What Could Make These Scholars Think Christians Would Celebrate BLM’s ‘Spiritual Diversity’?

By Tom Gilson Published on September 16, 2020

You’d have to look hard to find anything to match the inanity. A pair of religion scholars want to tell us, “Despite what conservatives think, Black Lives Matter is an inherently spiritual movement. Therefore, they say, it’s wrong to attack it as irreligious, unspiritual, or wrong.

Our estimable scholars want us to quit considering BLM “incompatible” with Christianity, because it’s backed by “diverse faith leaders and groups.”

And how does one describe a statement like that? I don’t want to be overly blunt about it. That is, I don’t want to be, but I don’t know how to avoid it. This is nothing but sheer scholarly stupidity. (Either that, or the other possibility I’ll return to near the end here.) Christians are supposed to be happy with spirituality coming from “diverse faith leaders and groups,” they think? But how could that possibly be?

Somehow it escaped these authors’ attention that Jesus Christ delivered his strongest criticism against “diverse faith leaders and groups.” Their religion was false, Jesus said. It led away from truth and into death. So He opposed it. This conflict theme is absolutely central in Christ’s ministry, even to the point that from an earthly cause-and-effect perspective, it’s the main thing that led to their crucifying Him. So now are Christians to celebrate that which Christ condemned all the way to the Cross?

The whole crazy article is crowded with nonsense on that order. “We are actually seeing more religion, not less,” says one scholar, implying it’s a good thing. What’s bad, apparently, are attempts to “erase the rich religious landscape of Black Lives Matter.”

“Erase” the “religious landscape”? No. Contradict, disagree, dispute, call out as wrong? Definitely! To follow Jesus truly is to bear witness with Him to the truth, the Truth that is He Himself. “I am the way, the truth, and the life,” he said (John 14:6); and in case that wasn’t plain enough, he added, “No one comes to the Father but by me.”

Christians Can’t Celebrate Spiritual Pluralism

Jesus was no pluralist. How could He be, in light of the cross He would die on? Christians cannot be pluralists. Not rationally, anyway. I know that some are, but they’re not thinking it through — even though it’s not really very difficult.

To be a Christian means believing in Jesus. Period. Not opining that He’s optional, since the universe has a whole list of fine ways for us to live well and reach a good final outcome. Jesus being just one of them.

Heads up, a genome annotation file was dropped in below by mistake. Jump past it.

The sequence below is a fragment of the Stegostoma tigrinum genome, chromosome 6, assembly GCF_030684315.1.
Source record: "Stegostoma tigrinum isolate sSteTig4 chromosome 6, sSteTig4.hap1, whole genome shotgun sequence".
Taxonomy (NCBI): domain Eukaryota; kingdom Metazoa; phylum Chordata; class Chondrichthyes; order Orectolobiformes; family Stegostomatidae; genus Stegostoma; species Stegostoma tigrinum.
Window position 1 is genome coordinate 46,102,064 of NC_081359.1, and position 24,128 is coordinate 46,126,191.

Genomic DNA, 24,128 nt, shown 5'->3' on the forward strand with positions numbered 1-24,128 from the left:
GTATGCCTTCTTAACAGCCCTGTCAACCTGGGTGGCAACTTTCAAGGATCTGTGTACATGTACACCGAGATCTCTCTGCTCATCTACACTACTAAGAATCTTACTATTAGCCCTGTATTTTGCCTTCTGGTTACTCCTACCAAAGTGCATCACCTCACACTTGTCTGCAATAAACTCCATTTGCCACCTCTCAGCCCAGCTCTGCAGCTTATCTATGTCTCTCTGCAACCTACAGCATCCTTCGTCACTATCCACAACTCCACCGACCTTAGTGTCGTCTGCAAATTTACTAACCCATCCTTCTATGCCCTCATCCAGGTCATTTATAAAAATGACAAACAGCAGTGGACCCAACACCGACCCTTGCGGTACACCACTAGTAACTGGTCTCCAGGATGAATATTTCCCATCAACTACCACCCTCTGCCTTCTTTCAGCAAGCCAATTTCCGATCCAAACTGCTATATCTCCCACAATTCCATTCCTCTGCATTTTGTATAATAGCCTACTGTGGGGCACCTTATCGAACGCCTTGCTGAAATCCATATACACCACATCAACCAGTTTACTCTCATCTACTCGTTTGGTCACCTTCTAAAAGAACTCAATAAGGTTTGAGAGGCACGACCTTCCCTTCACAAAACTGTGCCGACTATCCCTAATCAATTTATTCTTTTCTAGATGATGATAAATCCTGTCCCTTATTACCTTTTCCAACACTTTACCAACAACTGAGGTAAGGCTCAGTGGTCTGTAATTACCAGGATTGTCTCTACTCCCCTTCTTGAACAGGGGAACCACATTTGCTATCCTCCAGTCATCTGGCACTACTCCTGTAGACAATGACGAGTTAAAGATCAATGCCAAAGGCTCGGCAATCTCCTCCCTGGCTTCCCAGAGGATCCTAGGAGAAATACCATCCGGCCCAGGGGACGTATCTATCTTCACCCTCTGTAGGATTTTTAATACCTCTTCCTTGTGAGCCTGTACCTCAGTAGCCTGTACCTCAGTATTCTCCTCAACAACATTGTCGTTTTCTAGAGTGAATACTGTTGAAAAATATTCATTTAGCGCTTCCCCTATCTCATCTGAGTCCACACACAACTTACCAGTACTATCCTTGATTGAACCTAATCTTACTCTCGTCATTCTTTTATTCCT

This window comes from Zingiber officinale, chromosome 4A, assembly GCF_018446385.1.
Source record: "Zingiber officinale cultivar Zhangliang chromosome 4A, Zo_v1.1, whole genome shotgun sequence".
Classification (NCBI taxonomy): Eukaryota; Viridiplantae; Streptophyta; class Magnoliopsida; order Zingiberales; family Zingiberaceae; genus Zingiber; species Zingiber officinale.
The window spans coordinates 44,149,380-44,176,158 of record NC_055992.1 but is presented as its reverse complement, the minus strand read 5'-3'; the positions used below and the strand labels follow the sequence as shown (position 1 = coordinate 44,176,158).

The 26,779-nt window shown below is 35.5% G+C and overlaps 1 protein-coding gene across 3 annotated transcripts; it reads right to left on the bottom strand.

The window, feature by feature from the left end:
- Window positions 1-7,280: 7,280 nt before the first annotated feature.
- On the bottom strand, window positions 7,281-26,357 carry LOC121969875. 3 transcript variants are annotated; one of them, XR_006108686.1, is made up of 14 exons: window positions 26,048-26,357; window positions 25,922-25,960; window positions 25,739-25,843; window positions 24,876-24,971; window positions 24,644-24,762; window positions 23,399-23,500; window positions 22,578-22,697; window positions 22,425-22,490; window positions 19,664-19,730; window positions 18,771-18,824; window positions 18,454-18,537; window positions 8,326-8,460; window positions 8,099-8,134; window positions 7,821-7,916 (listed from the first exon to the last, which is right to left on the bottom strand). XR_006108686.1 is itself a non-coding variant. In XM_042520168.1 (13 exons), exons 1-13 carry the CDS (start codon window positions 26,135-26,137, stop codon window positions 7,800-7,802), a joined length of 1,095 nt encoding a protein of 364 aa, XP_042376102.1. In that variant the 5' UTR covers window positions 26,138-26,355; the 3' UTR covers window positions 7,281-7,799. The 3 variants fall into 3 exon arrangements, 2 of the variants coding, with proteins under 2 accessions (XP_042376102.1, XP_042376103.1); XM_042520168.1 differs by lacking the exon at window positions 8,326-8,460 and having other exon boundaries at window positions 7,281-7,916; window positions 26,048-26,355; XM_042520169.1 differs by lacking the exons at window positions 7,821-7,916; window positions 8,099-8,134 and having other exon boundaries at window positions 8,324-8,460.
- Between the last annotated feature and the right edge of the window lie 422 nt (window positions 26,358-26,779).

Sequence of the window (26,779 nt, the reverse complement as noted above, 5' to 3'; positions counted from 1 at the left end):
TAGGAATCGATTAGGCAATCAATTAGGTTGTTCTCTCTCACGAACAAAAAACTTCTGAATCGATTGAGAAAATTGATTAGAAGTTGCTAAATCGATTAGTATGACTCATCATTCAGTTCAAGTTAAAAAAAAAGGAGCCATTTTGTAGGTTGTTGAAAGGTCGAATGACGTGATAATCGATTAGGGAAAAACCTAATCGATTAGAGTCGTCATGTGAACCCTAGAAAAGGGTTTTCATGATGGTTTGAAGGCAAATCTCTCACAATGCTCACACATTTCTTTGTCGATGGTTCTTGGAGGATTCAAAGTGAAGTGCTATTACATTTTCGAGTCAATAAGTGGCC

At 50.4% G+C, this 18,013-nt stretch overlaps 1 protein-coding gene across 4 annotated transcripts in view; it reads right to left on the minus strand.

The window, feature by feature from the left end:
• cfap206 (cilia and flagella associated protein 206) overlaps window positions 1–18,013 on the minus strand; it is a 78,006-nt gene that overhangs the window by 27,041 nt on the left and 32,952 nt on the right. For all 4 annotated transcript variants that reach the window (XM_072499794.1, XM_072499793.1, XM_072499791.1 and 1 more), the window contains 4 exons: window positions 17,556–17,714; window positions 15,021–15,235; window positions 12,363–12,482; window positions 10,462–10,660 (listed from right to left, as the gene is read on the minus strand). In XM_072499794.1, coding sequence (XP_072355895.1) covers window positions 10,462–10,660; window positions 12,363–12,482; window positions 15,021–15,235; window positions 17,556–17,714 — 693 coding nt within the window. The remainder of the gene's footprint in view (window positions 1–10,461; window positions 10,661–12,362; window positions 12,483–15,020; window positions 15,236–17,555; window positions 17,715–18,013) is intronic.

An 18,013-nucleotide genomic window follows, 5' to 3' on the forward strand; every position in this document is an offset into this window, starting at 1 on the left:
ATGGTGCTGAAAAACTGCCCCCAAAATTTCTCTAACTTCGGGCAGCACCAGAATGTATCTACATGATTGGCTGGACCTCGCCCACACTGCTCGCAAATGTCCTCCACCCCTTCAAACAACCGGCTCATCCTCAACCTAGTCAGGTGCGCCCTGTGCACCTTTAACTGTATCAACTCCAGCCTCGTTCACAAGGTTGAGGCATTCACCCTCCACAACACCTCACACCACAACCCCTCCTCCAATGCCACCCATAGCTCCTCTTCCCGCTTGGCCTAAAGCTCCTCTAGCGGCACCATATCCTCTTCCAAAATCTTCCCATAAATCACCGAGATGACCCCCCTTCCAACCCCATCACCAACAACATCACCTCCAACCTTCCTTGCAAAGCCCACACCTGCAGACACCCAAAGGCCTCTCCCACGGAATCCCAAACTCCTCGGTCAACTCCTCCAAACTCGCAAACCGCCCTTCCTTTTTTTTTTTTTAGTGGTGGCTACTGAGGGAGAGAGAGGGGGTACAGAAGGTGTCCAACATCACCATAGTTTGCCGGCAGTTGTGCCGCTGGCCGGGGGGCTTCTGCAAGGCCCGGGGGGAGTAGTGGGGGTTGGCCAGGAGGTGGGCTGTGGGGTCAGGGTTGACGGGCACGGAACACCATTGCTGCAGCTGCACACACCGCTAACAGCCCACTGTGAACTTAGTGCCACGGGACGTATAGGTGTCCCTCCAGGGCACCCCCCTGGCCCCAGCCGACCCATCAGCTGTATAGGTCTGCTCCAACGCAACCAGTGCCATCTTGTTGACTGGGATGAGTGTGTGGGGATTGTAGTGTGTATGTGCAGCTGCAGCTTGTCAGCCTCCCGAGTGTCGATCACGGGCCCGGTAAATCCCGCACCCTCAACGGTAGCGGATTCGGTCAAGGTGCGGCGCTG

What would that mean for our belief in Jesus’ Incarnation as the Son of God, born for us as a helpless infant? Oh, it was awfully nice of Him, but not necessary. His teachings? Okay, but you can pick and choose what you like. His unjust trial, His brutal torture, His death on the Cross? That’s just another case of nice, but not really necessary.

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Can anyone think that’s even remotely possible? That God’s Son suffered all that for us, but He doesn’t mind much if we pick some other “equally valid” way to get right with the universe? (Pluralists do like to talk about “equally valid,” as if validity were the same as truth.) That it’s up to us to decide? That it depends on which one we like better?

I’m sorry, but that’s a humanly impossible position to hold. You can deny Christianity’s core completely — Incarnation, Crucifixion, Resurrection — or you can embrace it as the one utterly non-optional truth. You can’t do both at once.

What’s Their Payoff?

The crazy thing now, of course, is that there are some who say the only “Christian” attitude is pluralism — even though you can’t be a pluralist without denying everything at the heart of Christianity. What you can do, though, is be a good BLM advocate. Earlier I said this article was either “nothing but scholarly stupidity,” or else some other possibility. Something more, some payoff motivating them to pump this patent nonsense.

I could speculate on all kinds of “somethings” as possible payoffs, but one jumps straight to the forefront. It’s the bandwagon, obviously. Given a choice between thinking well and having others think well of you, which would you choose? Which did they? I imagine they’re hearing much applause for putting us Christians in our place, and for propping up BLM’s supposedly superior spirituality.

Don’t think, though, that this is only about BLM. Satan, the enemy of our souls, is content with any sort of supposedly superior spirituality taking the place of Christ in our lives. He’s just as happy with bland, unthinking, unreflective, Christ-ignoring civil religion as he is with fiery, unthinking, Christ-denying irreligion. He only hates it when men, women, and children love the Lord their God with all their heart, soul, mind, and strength.

Still there’s something even more ominous in BLM, if you ask me. It’s the violence coupled with the pretense at virtue, pretense that includes its false, pluralistic spirituality. So don’t be taken in. Stay off the bandwagon. Use your head. And keep following Jesus Christ.

 

Tom Gilson (@TomGilsonAuthor) is a senior editor with The Stream and the author or editor of six books, including the recently released Too Good To Be False: How Jesus’ Incomparable Character Reveals His Reality.

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